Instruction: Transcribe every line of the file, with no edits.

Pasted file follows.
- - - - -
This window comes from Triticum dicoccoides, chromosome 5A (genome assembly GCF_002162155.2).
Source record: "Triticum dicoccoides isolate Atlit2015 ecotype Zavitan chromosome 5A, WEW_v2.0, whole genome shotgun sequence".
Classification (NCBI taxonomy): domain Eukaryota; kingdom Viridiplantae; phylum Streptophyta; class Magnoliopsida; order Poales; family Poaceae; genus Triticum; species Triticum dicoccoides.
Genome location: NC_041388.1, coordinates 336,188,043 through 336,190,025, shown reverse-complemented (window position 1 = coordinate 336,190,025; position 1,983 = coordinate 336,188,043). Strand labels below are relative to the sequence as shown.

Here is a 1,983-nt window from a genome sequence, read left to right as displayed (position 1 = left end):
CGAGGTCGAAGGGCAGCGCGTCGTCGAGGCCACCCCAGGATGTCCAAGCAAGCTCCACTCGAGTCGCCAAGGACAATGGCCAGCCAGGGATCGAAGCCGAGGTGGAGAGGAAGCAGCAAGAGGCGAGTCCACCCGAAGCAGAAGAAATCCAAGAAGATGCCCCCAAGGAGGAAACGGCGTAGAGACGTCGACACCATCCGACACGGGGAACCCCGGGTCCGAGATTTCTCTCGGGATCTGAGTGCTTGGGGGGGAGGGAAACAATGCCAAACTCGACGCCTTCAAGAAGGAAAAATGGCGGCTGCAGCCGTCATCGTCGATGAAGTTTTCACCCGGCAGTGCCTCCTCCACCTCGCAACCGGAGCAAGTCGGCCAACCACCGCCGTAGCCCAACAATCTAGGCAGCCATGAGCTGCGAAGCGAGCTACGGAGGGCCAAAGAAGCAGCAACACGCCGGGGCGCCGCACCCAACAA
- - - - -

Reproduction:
This window comes from Triticum dicoccoides, chromosome 5A (genome assembly GCF_002162155.2).
Source record: "Triticum dicoccoides isolate Atlit2015 ecotype Zavitan chromosome 5A, WEW_v2.0, whole genome shotgun sequence".
Classification (NCBI taxonomy): domain Eukaryota; kingdom Viridiplantae; phylum Streptophyta; class Magnoliopsida; order Poales; family Poaceae; genus Triticum; species Triticum dicoccoides.
Genome location: NC_041388.1, coordinates 336,188,043 through 336,190,025, shown reverse-complemented (window position 1 = coordinate 336,190,025; position 1,983 = coordinate 336,188,043). Strand labels below are relative to the sequence as shown.

Here is a 1,983-nt window from a genome sequence, read left to right as displayed (position 1 = left end):
CGAGGTCGAAGGGCAGCGCGTCGTCGAGGCCACCCCAGGATGTCCAAGCAAGCTCCACTCGAGTCGCCAAGGACAATGGCCAGCCAGGGATCGAAGCCGAGGTGGAGAGGAAGCAGCAAGAGGCGAGTCCACCCGAAGCAGAAGAAATCCAAGAAGATGCCCCCAAGGAGGAAACGGCGTAGAGACGTCGACACCATCCGACACGGGGAACCCCGGGTCCGAGATTTCTCTCGGGATCTGAGTGCTTGGGGGGGAGGGAAACAATGCCAAACTCGACGCCTTCAAGAAGGAAAAATGGCGGCTGCAGCCGTCATCGTCGATGAAGTTTTCACCCGGCAGTGCCTCCTCCACCTCGCAACCGGAGCAAGTCGGCCAACCACCGCCGTAGCCCAACAATCTAGGCAGCCATGAGCTGCGAAGCGAGCTACGGAGGGCCAAAGAAGCAGCAACACGCCGGGGCGCCGCACCCAACAA